Back to Laney, What is a Mandala? Working on the Lewis Carroll proposition that a word means what you want it to mean, I use the word to mean a circle that reflects emotions.
In a jotter, each page should have an empty circle. Each person who is doing this, and in an ideal world, this will include parents and siblings, sits down together around the table. Each person chooses colours to reflect various emotions: happy, sad, angry, fed-up, excited etc. And they all sit down together before teatime and fill in an empty circle, each of them filling it in to show what sort of day they had. Mum might choose Blue to show Happy and could fill in a third as Blue while explaining that she had a happy day because she met up with Granny and they had coffee. Or perhaps some Yellow [Mum’s choice of colour for Sad] because she had heard that the car needed mending. That way, the children could be learning what makes someone happy, sad, angry etc and you might hear Laney say that she is colouring a lot of the day in green [her choice for angry] because the teacher told her friend off and it wasn’t fair. Or Pink [her choice for happy] because she had been told ‘well done’ for her writing, and her friend had shared her sweets, or it was hot dogs for lunch. The Mum looks at what the child is doing and would say something like ‘that’s a lot of pink, it looks like you had a good day?’ or ‘my goodness, all that Green, what happened?’ so that Laney [and all the others involved] get to tell what actually happened and how it made them feel. Sometimes this is a personal emotion, but sometimes it will reflect something else like being cross because they couldn’t have P.E. because another class was using the Gym.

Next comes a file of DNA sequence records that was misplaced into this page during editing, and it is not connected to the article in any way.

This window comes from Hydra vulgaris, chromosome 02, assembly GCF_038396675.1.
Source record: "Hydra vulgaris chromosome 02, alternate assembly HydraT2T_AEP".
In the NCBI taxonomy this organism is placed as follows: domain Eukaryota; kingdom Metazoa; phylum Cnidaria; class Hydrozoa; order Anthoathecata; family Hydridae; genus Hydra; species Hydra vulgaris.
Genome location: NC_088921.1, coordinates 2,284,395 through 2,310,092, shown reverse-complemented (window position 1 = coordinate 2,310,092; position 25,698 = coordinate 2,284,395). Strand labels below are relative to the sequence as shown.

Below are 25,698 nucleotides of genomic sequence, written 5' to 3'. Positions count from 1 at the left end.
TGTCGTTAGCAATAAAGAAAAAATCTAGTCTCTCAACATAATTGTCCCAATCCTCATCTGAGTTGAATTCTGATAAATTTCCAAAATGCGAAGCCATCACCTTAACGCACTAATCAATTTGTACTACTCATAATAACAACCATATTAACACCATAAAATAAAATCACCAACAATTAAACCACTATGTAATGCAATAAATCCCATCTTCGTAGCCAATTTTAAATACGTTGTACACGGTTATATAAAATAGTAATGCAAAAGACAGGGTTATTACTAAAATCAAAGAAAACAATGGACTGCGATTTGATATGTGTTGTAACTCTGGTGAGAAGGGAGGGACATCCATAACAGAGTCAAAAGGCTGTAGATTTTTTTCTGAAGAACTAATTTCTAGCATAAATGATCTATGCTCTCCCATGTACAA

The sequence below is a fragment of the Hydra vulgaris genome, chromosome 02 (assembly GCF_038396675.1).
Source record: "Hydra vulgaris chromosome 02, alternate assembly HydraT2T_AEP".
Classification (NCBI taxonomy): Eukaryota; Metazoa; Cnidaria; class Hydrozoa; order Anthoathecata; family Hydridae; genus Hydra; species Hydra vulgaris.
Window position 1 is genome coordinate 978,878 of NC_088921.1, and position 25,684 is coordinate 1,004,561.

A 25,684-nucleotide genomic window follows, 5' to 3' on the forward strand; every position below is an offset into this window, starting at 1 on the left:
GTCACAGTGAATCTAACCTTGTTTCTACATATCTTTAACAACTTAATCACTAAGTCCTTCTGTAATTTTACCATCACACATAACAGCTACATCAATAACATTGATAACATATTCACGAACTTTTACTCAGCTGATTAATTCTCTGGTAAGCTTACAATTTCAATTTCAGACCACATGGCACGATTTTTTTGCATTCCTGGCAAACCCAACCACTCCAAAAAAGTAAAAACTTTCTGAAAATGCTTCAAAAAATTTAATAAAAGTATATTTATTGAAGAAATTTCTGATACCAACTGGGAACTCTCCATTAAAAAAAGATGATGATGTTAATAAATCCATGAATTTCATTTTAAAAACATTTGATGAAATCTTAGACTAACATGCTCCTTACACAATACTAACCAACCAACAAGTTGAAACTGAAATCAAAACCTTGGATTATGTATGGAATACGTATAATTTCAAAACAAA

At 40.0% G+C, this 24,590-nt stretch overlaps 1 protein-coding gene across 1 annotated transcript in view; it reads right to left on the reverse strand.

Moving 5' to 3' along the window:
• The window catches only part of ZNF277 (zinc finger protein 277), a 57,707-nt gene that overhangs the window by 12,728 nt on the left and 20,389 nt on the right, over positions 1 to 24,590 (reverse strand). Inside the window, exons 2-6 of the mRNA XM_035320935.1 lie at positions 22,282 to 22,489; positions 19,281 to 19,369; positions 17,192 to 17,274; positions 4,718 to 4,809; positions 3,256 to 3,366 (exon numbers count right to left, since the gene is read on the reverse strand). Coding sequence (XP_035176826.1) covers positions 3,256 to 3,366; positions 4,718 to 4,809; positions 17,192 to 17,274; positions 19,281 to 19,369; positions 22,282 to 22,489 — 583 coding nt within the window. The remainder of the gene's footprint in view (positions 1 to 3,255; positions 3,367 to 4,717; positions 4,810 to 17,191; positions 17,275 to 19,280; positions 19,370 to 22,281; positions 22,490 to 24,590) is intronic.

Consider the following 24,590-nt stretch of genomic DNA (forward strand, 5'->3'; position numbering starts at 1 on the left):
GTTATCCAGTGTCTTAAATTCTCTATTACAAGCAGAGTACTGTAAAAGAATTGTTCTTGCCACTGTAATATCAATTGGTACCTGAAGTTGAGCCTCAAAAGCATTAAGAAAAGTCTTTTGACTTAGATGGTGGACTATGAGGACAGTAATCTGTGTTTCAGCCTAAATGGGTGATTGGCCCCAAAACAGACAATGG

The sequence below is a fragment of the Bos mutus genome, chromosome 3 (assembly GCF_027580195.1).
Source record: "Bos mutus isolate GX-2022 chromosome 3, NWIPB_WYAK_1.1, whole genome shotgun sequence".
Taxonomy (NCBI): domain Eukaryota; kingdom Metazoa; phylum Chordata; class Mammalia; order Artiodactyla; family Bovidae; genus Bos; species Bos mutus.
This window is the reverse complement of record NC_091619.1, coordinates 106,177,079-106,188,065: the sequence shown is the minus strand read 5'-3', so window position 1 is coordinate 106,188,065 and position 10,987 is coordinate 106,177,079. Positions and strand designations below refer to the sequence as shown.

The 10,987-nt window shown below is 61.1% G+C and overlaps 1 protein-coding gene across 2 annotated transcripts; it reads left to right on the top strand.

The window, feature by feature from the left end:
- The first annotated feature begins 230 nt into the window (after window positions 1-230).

This is a super exercise for many reasons. It allows for everyone to sit down together to do something that will not be ‘judged’. It allows everyone to talk about feelings in an unemotional way – these are feelings that aren’t expressed while you are feeling mad or very unhappy. It allows the adults to explain how they feel about things and that sometimes things make them very sad or angry too and also to tell how they deal with them. So although dad was furious when someone scratched his car, he didn’t go and beat up the driver….. It allows the whole family to share what is going on.
Best of all, perhaps, it allows you to see that school is more than the very last experience that meant your child came home in tears. This is really important. So often, when you meet your child after school and see that they are unhappy, you ask Why. The child tells you of the cause of this unhappiness and as a parent you go into Support Mode. It is too easy to forget that the child has had a long day made up of several parts. By doing the Mandala exercise, you can have a much more realistic idea of what school is like. And if it is genuinely awful, you have a very good justification for doing something about it. If you choose to do this, just do it for maybe 6 weeks and then have a break. Save the jotters though – it makes a lovely and accurate diary of what was happening at that time.